Somerset Maugham


John Gehl sends us this bio of the British fiction and drama writer W. Somerset Maugham (1874-1965), whose writing was popular with readers but not always praised by critics. Maugham's early literary life was spent mostly as a playwright for the London stage, for which he wrote a steady stream of sophisticated comedies, beginning with "Lady Frederick" in 1907, and later including the popular comedies, "The Circle" and "The Constant Wife." Well received in their time, his plays are dated today, and Maugham's lasting reputation must rest on his novels and short stories. His first novel, the semi-autobiographical Of Human Bondage, was published in 1914 and established him as a serious writer. Still considered his finest work, the novel tells the story of a medical student's bondage to his lameness and his love for an unappreciative woman. Cakes and Ale, published in 1930, is a comic satire about an English author and is generally thought to be Maugham's second best novel. His other novels include The Moon and Sixpence (1919) based on the life of the painter Paul Gauguin, and The Razor's Edge (1944), about a young American's mystical quest for fulfillment.  Over the years Maugham published some 100 short stories for popular magazines, and these stories were collected and published posthumously in four volumes in 1977 and 1978. Two other noteworthy publications were his urbane memoir, The Summing Up (1938), and A Writer's Notebook (1949), in which he shared his direct, personal observations on the writing profession.

Maugham was born in Paris, where his father was a British embassy official. Orphaned at the age of 10; he was brought up by an uncle and educated at King's School, Canterbury. After a year at Heidelberg, he entered St. Thomas' medical school, London, and qualified as a surgeon in 1897. That same year, drawing upon his medical service in London's slums, he brought out a first novel that enjoyed sales that were modest, but sufficient to make him abandon medicine for writing. A medical career had been more his family's ambition than his own, and Maugham gladly traded his scalpel for a pen. He soon became a success in writing plays, so much so that in the 1908 London play season four of  his comedies ran concurrently. Playwriting brought him financial security and, in 1928, he was able to buy the villa on Cape Ferrat in the south of  France, which became his permanent home.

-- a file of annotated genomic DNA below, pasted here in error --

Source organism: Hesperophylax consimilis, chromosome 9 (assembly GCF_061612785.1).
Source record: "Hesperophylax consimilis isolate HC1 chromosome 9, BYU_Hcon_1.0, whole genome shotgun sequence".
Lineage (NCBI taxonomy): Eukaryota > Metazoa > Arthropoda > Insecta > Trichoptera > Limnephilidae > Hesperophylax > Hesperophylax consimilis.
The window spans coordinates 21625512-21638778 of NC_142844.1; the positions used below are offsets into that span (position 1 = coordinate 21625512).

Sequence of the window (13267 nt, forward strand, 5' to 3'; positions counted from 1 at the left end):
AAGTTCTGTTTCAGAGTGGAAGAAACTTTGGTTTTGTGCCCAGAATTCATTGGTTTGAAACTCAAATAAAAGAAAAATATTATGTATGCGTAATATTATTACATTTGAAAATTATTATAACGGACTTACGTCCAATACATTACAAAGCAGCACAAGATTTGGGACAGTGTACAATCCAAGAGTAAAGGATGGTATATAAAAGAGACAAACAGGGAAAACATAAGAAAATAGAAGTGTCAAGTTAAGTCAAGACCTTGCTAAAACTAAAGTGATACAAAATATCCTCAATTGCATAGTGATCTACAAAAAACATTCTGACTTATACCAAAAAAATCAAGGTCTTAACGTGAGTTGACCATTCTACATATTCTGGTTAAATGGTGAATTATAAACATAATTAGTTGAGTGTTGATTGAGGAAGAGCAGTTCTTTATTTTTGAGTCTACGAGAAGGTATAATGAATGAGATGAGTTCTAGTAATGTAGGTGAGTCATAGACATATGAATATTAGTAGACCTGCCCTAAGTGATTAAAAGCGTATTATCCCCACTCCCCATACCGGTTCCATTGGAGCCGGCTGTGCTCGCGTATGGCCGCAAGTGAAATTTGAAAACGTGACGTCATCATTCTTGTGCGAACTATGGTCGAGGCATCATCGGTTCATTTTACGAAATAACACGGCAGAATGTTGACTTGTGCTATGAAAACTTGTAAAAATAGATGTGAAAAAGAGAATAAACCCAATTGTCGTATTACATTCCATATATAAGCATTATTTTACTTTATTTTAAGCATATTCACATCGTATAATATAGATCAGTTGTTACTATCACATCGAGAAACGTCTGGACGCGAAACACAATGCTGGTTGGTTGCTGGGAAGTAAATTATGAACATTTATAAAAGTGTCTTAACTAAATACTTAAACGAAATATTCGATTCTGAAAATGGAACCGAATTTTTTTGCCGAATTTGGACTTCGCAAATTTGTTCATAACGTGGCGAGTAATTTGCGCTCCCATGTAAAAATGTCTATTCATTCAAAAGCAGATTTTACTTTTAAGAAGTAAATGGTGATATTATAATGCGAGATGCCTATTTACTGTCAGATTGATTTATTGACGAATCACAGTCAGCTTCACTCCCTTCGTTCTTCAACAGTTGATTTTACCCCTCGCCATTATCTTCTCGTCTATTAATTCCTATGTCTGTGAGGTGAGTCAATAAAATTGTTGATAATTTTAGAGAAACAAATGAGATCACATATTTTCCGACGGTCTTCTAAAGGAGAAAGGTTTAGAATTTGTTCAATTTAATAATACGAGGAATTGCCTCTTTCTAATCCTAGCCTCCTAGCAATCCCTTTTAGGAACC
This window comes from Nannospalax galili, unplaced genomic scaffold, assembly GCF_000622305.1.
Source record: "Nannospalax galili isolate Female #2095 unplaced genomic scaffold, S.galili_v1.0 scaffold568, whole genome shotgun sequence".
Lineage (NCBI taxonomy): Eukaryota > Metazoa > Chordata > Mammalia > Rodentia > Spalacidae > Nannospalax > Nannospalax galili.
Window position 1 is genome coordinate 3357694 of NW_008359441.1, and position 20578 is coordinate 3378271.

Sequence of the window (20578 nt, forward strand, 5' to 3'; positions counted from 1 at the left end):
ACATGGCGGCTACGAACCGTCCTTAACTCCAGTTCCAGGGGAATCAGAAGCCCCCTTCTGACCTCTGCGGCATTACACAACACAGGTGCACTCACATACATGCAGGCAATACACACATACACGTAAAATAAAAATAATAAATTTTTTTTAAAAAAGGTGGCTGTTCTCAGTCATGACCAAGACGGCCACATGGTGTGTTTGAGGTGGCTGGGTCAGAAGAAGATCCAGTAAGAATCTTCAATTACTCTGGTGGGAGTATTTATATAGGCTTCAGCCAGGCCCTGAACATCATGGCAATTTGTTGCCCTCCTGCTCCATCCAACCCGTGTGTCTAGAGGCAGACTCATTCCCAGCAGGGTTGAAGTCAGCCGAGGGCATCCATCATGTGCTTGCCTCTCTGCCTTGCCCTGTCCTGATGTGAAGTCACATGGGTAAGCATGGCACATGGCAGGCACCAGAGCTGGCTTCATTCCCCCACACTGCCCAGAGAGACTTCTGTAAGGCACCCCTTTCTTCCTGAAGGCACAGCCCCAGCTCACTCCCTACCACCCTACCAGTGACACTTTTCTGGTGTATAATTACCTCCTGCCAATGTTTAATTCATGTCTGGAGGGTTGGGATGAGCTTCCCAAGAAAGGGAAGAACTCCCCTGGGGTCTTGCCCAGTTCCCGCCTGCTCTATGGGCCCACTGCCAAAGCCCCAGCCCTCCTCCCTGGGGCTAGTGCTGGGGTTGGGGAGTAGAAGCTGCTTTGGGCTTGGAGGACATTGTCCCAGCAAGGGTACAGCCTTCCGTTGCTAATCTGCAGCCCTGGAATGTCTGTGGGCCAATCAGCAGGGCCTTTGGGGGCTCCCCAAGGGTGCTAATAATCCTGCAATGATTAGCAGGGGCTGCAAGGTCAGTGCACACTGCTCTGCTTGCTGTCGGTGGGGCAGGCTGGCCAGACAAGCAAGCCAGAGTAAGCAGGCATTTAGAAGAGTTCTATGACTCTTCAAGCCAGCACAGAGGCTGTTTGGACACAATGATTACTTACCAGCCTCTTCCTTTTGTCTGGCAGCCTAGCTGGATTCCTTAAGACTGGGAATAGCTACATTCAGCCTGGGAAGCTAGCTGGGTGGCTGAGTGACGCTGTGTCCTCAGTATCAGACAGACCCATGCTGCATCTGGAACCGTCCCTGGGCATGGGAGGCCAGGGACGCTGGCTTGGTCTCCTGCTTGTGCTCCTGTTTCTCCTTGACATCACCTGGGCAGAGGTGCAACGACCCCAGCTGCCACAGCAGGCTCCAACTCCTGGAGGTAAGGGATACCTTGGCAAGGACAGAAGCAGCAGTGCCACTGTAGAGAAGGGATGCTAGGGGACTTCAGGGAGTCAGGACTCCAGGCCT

[Visit to RLG's RedLightGreen to find a library copy a biography of Maugham called A Life by Jeffrey Meyers:
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John Gehl sent us a bio of the British fiction and drama writer W. Somerset Maugham (1874-1965), "whose writing was popular with readers but not always praised by critics. Playwriting brought him financial security and, in 1928, he was able to buy the villa on Cape Ferrat in the south of  France, which became his permanent home". John Heelan comments : The biography omits that the writer also gained a reputation as  a predatory homosexual- but presumably that would be too "yahoo'ish" to mention.

RH: Well, it certainly would be ad hominem.

Your comments are invited. Read the home page of the World Association of International Studies (WAIS) by simply double-clicking on:   http://wais.stanford.edu. Mail to Ronald Hilton, Hoover Institution, Stanford, CA 94305-6010. Please inform us of any change of e-mail address.

Ronald Hilton 2004

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last updated: December 5, 2004